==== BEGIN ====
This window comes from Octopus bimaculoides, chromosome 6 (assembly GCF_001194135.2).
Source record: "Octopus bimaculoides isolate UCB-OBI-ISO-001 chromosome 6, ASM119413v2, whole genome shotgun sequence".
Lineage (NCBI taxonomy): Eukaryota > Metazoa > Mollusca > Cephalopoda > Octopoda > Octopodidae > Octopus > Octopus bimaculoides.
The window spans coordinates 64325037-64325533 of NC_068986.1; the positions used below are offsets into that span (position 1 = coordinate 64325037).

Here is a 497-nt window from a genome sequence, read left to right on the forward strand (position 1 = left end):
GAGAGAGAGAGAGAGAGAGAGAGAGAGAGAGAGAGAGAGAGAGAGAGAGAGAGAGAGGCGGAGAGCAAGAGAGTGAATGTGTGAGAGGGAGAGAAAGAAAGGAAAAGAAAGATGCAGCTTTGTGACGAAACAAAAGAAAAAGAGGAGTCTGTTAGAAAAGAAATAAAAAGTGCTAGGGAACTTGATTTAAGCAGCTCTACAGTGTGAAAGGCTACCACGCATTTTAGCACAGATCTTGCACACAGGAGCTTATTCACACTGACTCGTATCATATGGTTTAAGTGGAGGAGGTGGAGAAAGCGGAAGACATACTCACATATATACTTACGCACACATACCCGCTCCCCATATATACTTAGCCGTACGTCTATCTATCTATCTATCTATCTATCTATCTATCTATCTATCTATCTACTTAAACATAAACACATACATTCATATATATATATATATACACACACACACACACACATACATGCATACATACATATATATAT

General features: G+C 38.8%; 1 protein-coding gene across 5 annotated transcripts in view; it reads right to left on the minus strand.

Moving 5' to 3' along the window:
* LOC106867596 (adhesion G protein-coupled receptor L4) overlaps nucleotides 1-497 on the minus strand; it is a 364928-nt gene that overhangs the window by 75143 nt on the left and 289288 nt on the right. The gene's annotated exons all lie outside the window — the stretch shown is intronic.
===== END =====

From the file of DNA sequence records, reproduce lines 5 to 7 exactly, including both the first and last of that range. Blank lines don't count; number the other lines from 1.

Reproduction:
Here is a 497-nt window from a genome sequence, read left to right on the forward strand (position 1 = left end):
GAGAGAGAGAGAGAGAGAGAGAGAGAGAGAGAGAGAGAGAGAGAGAGAGAGAGAGAGGCGGAGAGCAAGAGAGTGAATGTGTGAGAGGGAGAGAAAGAAAGGAAAAGAAAGATGCAGCTTTGTGACGAAACAAAAGAAAAAGAGGAGTCTGTTAGAAAAGAAATAAAAAGTGCTAGGGAACTTGATTTAAGCAGCTCTACAGTGTGAAAGGCTACCACGCATTTTAGCACAGATCTTGCACACAGGAGCTTATTCACACTGACTCGTATCATATGGTTTAAGTGGAGGAGGTGGAGAAAGCGGAAGACATACTCACATATATACTTACGCACACATACCCGCTCCCCATATATACTTAGCCGTACGTCTATCTATCTATCTATCTATCTATCTATCTATCTATCTATCTATCTACTTAAACATAAACACATACATTCATATATATATATATATACACACACACACACACACATACATGCATACATACATATATATAT

General features: G+C 38.8%; 1 protein-coding gene across 5 annotated transcripts in view; it reads right to left on the minus strand.